• Fr. Peter Morello, Ph.D.

            Actually Fleshman I’m on your side on this, now that I understand your economic viewpoint. I am especially interested in what you say below in the application of “authentic Catholic social doctrine” to serious intellectual thought on Distributivism. And for many Republicans distributivism is socialistic anathema, a relativistic [relative in the sense of subjecting morality to a Republican ideal] skewering of the ethics of social justice.

      • Stephen_Phelan

        Well, it’s the Catholic Church’s constant teaching that socialism is bad, and that the free market is good, with qualification (it isn’t a tenet of faith, more like a necessary but insufficient condition for human flourishing). If you need citations for explicit and unqualified condemnations of socialism, then can easily be provided. The qualified support for the free market comes primarily from Centessimus annus, though it picks up a thread from Rerum novarum throughout CST.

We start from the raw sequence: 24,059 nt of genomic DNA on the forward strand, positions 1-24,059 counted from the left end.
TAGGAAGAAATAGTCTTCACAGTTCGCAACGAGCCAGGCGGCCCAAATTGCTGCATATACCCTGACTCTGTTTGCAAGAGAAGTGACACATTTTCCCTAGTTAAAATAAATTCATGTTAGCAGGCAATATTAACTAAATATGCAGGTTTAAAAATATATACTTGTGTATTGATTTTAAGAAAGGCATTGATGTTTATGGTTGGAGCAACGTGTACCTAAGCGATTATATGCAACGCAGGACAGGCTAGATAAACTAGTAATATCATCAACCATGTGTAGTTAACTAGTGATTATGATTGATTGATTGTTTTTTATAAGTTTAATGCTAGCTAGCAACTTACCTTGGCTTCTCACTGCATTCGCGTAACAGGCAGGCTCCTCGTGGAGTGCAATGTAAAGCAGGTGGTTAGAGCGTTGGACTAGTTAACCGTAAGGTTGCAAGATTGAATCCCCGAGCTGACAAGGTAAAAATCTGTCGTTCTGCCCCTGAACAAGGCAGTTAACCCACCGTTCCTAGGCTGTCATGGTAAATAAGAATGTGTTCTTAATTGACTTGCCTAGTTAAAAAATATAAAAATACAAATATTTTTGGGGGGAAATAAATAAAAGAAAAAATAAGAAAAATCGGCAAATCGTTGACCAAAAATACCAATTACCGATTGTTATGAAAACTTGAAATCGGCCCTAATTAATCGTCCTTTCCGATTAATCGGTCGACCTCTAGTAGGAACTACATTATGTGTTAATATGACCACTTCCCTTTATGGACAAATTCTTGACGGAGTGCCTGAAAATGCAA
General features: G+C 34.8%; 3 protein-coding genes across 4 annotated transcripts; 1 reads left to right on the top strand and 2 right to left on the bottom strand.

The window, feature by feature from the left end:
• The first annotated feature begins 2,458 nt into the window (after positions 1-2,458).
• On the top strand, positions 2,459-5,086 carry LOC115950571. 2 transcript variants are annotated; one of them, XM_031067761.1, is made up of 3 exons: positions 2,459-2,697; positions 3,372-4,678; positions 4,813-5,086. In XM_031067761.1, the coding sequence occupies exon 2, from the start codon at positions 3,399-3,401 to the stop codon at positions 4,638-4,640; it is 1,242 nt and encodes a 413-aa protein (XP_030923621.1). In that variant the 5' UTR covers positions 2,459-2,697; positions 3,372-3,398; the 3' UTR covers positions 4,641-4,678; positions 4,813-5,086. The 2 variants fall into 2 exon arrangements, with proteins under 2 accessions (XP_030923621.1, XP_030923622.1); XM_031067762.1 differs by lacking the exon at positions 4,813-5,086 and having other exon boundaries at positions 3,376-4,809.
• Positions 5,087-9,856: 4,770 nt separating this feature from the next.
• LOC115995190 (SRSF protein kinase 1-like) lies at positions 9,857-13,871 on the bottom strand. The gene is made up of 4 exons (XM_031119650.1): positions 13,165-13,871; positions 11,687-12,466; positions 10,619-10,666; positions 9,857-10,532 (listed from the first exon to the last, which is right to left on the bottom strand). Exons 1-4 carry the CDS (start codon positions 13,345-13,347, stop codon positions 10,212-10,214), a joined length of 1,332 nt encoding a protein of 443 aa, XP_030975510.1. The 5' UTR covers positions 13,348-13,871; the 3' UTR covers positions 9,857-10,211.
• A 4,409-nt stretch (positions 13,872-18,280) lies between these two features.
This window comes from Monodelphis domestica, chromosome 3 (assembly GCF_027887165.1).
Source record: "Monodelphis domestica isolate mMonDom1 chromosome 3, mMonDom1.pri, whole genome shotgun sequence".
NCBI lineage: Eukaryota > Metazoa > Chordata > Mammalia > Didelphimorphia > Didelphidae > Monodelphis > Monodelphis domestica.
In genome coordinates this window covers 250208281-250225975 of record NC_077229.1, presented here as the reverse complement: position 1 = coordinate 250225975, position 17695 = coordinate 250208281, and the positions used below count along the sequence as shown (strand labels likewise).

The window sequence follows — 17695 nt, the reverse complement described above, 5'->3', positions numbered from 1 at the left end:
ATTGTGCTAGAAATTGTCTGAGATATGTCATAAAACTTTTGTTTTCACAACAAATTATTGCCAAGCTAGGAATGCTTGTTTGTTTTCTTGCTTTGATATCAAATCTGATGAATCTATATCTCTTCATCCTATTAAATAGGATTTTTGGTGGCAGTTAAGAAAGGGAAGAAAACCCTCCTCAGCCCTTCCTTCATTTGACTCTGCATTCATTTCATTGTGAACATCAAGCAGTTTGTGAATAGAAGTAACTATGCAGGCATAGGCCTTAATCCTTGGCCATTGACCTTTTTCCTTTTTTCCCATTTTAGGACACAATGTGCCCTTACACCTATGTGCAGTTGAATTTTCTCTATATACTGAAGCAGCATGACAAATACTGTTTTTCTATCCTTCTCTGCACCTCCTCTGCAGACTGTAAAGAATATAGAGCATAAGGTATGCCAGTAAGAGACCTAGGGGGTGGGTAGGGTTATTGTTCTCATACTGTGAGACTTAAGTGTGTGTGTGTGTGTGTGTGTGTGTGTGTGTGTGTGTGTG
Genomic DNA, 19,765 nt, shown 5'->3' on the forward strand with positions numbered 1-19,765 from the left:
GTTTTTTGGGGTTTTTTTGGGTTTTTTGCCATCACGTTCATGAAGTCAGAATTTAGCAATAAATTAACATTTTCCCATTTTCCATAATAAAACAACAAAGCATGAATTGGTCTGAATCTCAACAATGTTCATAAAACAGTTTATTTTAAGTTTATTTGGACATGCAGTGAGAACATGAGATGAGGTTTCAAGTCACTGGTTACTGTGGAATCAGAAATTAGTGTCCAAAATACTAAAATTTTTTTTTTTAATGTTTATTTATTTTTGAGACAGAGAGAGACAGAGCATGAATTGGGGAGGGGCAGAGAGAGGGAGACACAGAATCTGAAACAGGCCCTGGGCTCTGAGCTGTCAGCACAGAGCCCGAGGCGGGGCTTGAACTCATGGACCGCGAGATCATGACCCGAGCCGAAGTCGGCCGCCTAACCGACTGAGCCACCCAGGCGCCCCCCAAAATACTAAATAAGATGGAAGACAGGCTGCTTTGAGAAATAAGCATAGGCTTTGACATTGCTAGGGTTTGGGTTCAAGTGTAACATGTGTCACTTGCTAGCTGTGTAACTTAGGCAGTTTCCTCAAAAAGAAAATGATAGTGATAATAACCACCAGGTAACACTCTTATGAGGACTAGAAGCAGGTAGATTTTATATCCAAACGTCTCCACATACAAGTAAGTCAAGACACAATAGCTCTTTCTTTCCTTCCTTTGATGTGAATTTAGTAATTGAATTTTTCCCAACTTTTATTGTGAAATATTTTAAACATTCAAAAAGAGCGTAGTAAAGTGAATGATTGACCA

So let’s not strawman TCT’s “authors and writers” with lazy charges of rigidity.

        Just as strange is attributing to “post Reagan style capitalism”, whatever that is and wherever it is practiced, a failure to invest on the part of the government. Check the debt again. See how much is “invested” in unemployment and the explosion of disability claims. See the explosion of regulations from unaccountable government agencies and then show me where this “capitalism” is practiced. The US has fallen in the free market rankings consistently since the Bush II years, and it has not been a boon for the poor.

        • Fleshman

          A favorite trick is to cite the use of “socialism” in documents over a century old and pretend that they are talking about what Sean hannity calls socialism today.

          The “qualified support” for the free market you see in actual CST is in fact so qualified that it bears almost no resemblance to the type of support expressed here.

          There’s a reason that their ciation of Benedict was extremely selective, ignoring the many places he praised redistribution etc. And there is a reason they’ve run for the hills from the social doctrine of Francis.

          They never really were with the church on these things. Their goal as always was to interpret CST in ways that made their partisan allegiance to GOP seem inevitable.